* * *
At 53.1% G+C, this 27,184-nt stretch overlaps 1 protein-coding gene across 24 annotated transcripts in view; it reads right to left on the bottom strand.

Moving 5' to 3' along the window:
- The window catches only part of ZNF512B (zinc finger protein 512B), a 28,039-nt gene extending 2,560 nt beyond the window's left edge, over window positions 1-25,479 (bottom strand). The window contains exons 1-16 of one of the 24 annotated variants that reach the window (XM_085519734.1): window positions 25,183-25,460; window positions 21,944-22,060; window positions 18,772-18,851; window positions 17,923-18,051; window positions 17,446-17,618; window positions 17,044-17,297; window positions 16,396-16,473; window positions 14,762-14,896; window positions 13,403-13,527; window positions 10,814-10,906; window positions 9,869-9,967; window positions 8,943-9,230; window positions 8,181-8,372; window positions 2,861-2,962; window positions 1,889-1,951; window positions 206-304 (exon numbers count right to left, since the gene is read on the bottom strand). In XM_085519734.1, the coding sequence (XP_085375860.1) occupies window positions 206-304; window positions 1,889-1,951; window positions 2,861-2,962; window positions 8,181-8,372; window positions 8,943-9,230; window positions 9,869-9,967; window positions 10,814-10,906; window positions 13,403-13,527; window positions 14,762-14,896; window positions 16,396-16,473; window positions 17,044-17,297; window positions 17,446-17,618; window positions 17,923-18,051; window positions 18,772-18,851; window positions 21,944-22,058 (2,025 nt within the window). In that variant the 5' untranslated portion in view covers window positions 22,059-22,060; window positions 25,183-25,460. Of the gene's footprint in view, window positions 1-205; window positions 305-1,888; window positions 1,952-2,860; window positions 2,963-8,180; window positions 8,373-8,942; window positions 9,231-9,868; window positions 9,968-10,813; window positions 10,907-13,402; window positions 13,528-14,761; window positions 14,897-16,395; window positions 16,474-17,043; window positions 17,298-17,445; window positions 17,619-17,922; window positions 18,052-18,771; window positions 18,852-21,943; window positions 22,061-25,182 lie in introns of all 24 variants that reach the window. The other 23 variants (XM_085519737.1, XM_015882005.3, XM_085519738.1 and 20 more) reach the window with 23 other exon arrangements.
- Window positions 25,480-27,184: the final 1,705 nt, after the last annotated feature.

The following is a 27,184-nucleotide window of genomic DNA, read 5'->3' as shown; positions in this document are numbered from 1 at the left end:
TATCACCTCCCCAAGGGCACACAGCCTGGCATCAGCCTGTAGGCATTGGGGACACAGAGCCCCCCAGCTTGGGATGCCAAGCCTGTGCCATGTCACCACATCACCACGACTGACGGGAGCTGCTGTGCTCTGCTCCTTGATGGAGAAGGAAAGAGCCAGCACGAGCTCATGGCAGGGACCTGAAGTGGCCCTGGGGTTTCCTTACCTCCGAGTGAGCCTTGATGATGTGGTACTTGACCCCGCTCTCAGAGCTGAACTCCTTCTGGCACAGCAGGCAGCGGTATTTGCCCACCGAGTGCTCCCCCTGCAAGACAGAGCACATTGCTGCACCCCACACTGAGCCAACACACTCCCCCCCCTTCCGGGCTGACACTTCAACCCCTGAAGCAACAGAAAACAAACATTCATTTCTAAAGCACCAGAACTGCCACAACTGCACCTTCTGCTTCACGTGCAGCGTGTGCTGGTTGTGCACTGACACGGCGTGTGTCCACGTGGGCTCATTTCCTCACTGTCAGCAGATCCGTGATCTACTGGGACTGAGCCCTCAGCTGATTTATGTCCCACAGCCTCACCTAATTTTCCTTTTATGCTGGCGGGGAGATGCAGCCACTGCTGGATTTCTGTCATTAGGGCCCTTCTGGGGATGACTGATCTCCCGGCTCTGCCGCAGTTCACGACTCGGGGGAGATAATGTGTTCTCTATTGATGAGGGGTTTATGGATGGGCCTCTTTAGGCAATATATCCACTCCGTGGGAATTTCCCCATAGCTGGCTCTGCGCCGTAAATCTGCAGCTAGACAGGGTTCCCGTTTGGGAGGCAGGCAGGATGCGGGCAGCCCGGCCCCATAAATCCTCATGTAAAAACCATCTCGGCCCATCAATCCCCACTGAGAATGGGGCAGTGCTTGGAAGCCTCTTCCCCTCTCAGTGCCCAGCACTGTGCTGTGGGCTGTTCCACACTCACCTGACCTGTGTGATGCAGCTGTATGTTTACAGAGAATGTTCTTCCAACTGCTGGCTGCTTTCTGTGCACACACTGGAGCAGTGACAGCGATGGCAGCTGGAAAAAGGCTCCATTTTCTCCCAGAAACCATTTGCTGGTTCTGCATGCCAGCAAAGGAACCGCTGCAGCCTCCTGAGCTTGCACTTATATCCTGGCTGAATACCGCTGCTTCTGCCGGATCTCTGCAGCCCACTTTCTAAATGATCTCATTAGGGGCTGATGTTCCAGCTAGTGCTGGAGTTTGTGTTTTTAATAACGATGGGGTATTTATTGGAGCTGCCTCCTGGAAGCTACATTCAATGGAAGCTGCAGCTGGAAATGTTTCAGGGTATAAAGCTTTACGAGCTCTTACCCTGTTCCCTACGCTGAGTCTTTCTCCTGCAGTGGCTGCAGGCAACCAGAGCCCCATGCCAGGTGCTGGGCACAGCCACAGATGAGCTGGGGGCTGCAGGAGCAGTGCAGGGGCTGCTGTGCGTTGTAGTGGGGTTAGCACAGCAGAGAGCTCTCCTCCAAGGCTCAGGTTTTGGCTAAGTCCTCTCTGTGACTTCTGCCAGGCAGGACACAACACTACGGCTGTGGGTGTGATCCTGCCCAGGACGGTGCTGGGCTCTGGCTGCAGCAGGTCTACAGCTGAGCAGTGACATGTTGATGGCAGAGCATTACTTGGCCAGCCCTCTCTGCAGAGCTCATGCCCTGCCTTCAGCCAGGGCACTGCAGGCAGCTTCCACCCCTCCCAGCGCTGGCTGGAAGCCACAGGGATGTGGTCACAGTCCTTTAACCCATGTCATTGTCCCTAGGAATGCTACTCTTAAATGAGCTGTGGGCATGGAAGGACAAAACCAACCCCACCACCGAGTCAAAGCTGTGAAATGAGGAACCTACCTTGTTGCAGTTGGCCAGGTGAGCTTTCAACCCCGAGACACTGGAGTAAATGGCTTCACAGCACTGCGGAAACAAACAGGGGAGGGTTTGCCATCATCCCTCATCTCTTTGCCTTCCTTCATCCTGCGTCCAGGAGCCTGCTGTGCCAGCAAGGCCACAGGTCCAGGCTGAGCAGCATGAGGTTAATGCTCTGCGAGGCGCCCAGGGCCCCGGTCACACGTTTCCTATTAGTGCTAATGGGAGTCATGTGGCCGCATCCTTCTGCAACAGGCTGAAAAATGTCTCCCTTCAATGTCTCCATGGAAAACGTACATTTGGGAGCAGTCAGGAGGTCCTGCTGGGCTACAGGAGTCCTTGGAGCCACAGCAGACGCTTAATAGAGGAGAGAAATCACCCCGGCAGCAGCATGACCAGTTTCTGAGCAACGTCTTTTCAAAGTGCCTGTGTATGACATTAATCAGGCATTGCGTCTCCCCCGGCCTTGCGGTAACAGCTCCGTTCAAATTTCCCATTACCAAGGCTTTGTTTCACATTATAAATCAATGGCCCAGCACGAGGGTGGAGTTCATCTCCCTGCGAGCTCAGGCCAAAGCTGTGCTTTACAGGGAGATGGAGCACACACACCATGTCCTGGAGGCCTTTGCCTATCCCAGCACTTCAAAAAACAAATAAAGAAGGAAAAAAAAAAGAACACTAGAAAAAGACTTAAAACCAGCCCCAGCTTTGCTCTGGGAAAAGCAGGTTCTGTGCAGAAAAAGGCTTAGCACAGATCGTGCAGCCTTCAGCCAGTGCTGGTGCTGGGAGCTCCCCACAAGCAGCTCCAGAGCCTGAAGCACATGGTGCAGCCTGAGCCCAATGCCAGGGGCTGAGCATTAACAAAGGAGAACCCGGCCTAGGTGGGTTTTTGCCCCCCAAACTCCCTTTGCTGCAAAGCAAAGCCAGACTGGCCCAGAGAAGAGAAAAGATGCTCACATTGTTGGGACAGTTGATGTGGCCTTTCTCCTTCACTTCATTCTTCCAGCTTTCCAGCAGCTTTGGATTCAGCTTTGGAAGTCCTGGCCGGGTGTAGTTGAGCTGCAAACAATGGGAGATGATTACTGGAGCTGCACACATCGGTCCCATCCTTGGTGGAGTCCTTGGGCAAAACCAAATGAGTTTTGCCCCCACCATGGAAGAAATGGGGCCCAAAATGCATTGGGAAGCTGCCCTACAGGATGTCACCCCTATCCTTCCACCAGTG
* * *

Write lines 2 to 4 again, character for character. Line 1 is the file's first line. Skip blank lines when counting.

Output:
Moving 5' to 3' along the window:
- The window catches only part of ZNF512B (zinc finger protein 512B), a 28,039-nt gene extending 2,560 nt beyond the window's left edge, over window positions 1-25,479 (bottom strand). The window contains exons 1-16 of one of the 24 annotated variants that reach the window (XM_085519734.1): window positions 25,183-25,460; window positions 21,944-22,060; window positions 18,772-18,851; window positions 17,923-18,051; window positions 17,446-17,618; window positions 17,044-17,297; window positions 16,396-16,473; window positions 14,762-14,896; window positions 13,403-13,527; window positions 10,814-10,906; window positions 9,869-9,967; window positions 8,943-9,230; window positions 8,181-8,372; window positions 2,861-2,962; window positions 1,889-1,951; window positions 206-304 (exon numbers count right to left, since the gene is read on the bottom strand). In XM_085519734.1, the coding sequence (XP_085375860.1) occupies window positions 206-304; window positions 1,889-1,951; window positions 2,861-2,962; window positions 8,181-8,372; window positions 8,943-9,230; window positions 9,869-9,967; window positions 10,814-10,906; window positions 13,403-13,527; window positions 14,762-14,896; window positions 16,396-16,473; window positions 17,044-17,297; window positions 17,446-17,618; window positions 17,923-18,051; window positions 18,772-18,851; window positions 21,944-22,058 (2,025 nt within the window). In that variant the 5' untranslated portion in view covers window positions 22,059-22,060; window positions 25,183-25,460. Of the gene's footprint in view, window positions 1-205; window positions 305-1,888; window positions 1,952-2,860; window positions 2,963-8,180; window positions 8,373-8,942; window positions 9,231-9,868; window positions 9,968-10,813; window positions 10,907-13,402; window positions 13,528-14,761; window positions 14,897-16,395; window positions 16,474-17,043; window positions 17,298-17,445; window positions 17,619-17,922; window positions 18,052-18,771; window positions 18,852-21,943; window positions 22,061-25,182 lie in introns of all 24 variants that reach the window. The other 23 variants (XM_085519737.1, XM_015882005.3, XM_085519738.1 and 20 more) reach the window with 23 other exon arrangements.
- Window positions 25,480-27,184: the final 1,705 nt, after the last annotated feature.